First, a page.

We exhaust the exhibit and finally leave. To our surprise, somewhat reluctantly. And that’s the miracle: Phallus is good – for an afternoon, for a break, for a fright, for a laugh. And for some leftover penis cookie. Which isn’t any good, but still fun to eat.
This weekend Grahamstown will be bursting at the seams with extraordinary creatures. “The tortoise – that’s our fault,” said music teacher Gareth Walwyn, who has been spending his evenings in an echoing warehouse, carefully crafting Skollie, a musical tortoise the size of a small swimming pool, made from recycled materials.
Rumour has it that Athol Fugard doesn’t like seeing his plays when they’re directed by people not named Athol Fugard. But in 2000, he broke that rule to see a production of The Road to Mecca at a tiny theatre not far from his part-time home in Southern California. It was supposed to be pretty good. It was. “When the curtain came,” said Stephen Sachs, its director, “Athol was overwhelmed and delighted with the work that we had done.” Sachs and Fugard went out that night, where they bonded over talk of the theatre.
The lights flicker on the stage of the Thomas Pringle Hall, illuminating two dancers in white. Shortly afterwards, the audience is guided to the monument foyer where another dance piece unfolds – inside a shack. Re-Fresh is an experimental piece of choreography that uses unconventional spaces, culminating inside cars in a parking lot.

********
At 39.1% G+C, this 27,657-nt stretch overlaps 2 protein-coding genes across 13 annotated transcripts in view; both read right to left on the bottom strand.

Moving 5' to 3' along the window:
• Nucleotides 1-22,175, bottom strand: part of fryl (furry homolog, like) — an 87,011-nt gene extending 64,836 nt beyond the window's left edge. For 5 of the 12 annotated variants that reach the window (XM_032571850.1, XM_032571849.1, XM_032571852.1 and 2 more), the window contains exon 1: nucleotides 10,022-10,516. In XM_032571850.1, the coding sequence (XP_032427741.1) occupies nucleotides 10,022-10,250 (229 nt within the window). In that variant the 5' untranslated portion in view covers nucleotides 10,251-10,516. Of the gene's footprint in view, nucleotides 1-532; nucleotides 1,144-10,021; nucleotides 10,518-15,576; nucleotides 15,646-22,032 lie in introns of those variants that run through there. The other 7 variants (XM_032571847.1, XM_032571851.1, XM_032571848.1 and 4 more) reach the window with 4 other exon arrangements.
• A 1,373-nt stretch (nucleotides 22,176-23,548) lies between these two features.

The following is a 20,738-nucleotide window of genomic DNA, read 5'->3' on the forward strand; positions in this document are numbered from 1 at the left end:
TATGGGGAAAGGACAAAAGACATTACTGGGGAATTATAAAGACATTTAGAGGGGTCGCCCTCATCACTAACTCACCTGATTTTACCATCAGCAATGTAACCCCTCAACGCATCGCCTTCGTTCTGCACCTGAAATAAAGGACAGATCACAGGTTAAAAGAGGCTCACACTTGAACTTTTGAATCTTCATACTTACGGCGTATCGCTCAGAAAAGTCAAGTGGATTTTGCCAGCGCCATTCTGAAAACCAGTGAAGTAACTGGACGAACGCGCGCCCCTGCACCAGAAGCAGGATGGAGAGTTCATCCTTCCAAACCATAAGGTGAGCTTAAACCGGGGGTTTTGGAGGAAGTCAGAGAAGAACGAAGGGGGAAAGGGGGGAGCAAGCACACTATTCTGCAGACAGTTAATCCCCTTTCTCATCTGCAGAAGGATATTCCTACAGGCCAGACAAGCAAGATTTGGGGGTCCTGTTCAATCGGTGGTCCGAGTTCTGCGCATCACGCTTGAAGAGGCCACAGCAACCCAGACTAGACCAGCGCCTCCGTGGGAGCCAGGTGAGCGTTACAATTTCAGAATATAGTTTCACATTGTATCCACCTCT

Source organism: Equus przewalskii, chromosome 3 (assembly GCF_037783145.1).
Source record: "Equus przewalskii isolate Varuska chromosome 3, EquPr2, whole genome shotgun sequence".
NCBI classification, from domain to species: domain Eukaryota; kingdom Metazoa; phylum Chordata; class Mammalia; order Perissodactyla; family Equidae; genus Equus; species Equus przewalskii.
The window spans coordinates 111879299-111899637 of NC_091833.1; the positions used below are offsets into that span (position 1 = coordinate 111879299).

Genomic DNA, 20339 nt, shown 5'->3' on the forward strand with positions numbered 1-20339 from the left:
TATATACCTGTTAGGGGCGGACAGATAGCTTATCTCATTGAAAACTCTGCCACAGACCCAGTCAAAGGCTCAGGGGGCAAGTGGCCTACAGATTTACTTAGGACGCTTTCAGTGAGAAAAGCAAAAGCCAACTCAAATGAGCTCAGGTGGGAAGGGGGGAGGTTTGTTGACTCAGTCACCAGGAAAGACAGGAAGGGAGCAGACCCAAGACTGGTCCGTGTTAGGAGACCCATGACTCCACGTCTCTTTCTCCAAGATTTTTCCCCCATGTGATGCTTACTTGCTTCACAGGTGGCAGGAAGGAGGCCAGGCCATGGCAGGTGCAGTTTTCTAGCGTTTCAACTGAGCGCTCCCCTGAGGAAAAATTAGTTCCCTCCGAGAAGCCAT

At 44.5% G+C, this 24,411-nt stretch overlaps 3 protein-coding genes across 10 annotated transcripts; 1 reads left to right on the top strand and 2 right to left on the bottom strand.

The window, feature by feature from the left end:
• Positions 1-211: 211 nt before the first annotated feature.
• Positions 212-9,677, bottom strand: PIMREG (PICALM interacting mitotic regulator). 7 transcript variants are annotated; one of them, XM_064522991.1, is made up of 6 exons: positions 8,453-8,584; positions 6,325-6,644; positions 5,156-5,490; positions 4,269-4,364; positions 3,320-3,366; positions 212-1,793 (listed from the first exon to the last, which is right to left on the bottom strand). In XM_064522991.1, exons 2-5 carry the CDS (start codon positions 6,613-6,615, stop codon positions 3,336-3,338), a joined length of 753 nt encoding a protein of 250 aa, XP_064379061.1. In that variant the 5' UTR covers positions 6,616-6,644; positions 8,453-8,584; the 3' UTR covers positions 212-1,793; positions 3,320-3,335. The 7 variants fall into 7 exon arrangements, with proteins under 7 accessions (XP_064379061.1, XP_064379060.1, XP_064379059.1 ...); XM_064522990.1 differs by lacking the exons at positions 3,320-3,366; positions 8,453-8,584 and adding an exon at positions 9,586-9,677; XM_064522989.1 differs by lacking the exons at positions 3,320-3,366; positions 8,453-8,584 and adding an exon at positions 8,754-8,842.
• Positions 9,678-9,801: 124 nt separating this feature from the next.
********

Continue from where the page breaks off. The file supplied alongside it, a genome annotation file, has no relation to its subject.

Theatre is kind of an excuse to do whatever you want,” said actor Michael von Bardeleben, who plays one of the most disturbing characters at this year’s Festival – if it’s framed in the right way, of course. Von Bardeleben plays a post-apocalyptic madman in Discharge. Part of his job description is to strip naked and flog himself with a tape measure. In a later role, he dementedly demands information from the audience, then decides whether they can stay in the shelter or perish in the apocalypse.
It is always a bit hard to classify my father. Some call him a communist, others an anarchist, but I would say ultimately he is a pacifist,” said Patrick Watkins during a review of The Universal Clock: The Resistance of Peter Watkins, a documentary film about Peter Watkins and the making of his most acclaimed film, La Commune. Patrick is at the Festival representing his father’s work.
He wiped charcoal off his face, smiled at his chipped, charcoal-stained nails. “Being a writer is so much neater, all you have to do is sit behind a computer,” said writer and director Neil Coppen, who will now be adding set designer to his CV after collaborating with Malcolm Purkey and Craig Higginson in the production Little Foot. Being asked to design the vast set and costumes was, says Coppen, like being placed in a playpen – so many ideas and materials with which to work.
Everyone should experience Festival at least once in their lives, but there are those who make it an annual ritual. Danny Nel, who calls himself a “professional festival-goer,” is one such individual. Dressed in a grey parka, red beanie, comfortable walking shoes and carrying a backpack, he is the picture of someone who knows his way around a festival. His long grey hair is pulled back into a ponytail. He pulls out a wad of tickets, bound together with an elastic band.